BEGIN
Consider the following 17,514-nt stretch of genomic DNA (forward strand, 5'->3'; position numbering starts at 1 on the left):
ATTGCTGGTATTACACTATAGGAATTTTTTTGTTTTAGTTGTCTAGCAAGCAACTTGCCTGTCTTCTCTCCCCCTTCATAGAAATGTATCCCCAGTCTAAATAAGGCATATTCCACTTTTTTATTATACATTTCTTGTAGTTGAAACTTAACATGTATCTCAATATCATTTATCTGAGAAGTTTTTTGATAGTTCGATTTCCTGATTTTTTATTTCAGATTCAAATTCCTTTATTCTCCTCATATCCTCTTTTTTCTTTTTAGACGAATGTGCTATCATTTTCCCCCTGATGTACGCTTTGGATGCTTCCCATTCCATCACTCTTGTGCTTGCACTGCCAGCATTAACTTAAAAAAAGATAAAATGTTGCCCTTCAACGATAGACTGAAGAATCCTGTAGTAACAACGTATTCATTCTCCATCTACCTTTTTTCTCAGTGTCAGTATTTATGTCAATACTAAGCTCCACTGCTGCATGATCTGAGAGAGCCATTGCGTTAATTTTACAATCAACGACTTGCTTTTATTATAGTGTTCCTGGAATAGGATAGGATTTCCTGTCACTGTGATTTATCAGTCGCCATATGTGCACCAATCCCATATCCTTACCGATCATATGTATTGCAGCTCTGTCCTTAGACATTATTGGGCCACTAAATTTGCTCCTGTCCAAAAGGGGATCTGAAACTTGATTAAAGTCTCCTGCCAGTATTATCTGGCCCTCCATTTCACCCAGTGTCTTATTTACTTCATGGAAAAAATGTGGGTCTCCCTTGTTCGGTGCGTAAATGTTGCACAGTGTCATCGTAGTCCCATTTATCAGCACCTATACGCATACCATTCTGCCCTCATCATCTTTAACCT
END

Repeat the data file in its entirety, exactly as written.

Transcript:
Consider the following 17,514-nt stretch of genomic DNA (forward strand, 5'->3'; position numbering starts at 1 on the left):
ATTGCTGGTATTACACTATAGGAATTTTTTTGTTTTAGTTGTCTAGCAAGCAACTTGCCTGTCTTCTCTCCCCCTTCATAGAAATGTATCCCCAGTCTAAATAAGGCATATTCCACTTTTTTATTATACATTTCTTGTAGTTGAAACTTAACATGTATCTCAATATCATTTATCTGAGAAGTTTTTTGATAGTTCGATTTCCTGATTTTTTATTTCAGATTCAAATTCCTTTATTCTCCTCATATCCTCTTTTTTCTTTTTAGACGAATGTGCTATCATTTTCCCCCTGATGTACGCTTTGGATGCTTCCCATTCCATCACTCTTGTGCTTGCACTGCCAGCATTAACTTAAAAAAAGATAAAATGTTGCCCTTCAACGATAGACTGAAGAATCCTGTAGTAACAACGTATTCATTCTCCATCTACCTTTTTTCTCAGTGTCAGTATTTATGTCAATACTAAGCTCCACTGCTGCATGATCTGAGAGAGCCATTGCGTTAATTTTACAATCAACGACTTGCTTTTATTATAGTGTTCCTGGAATAGGATAGGATTTCCTGTCACTGTGATTTATCAGTCGCCATATGTGCACCAATCCCATATCCTTACCGATCATATGTATTGCAGCTCTGTCCTTAGACATTATTGGGCCACTAAATTTGCTCCTGTCCAAAAGGGGATCTGAAACTTGATTAAAGTCTCCTGCCAGTATTATCTGGCCCTCCATTTCACCCAGTGTCTTATTTACTTCATGGAAAAAATGTGGGTCTCCCTTGTTCGGTGCGTAAATGTTGCACAGTGTCATCGTAGTCCCATTTATCAGCACCTATACGCATACCATTCTGCCCTCATCATCTTTAACCT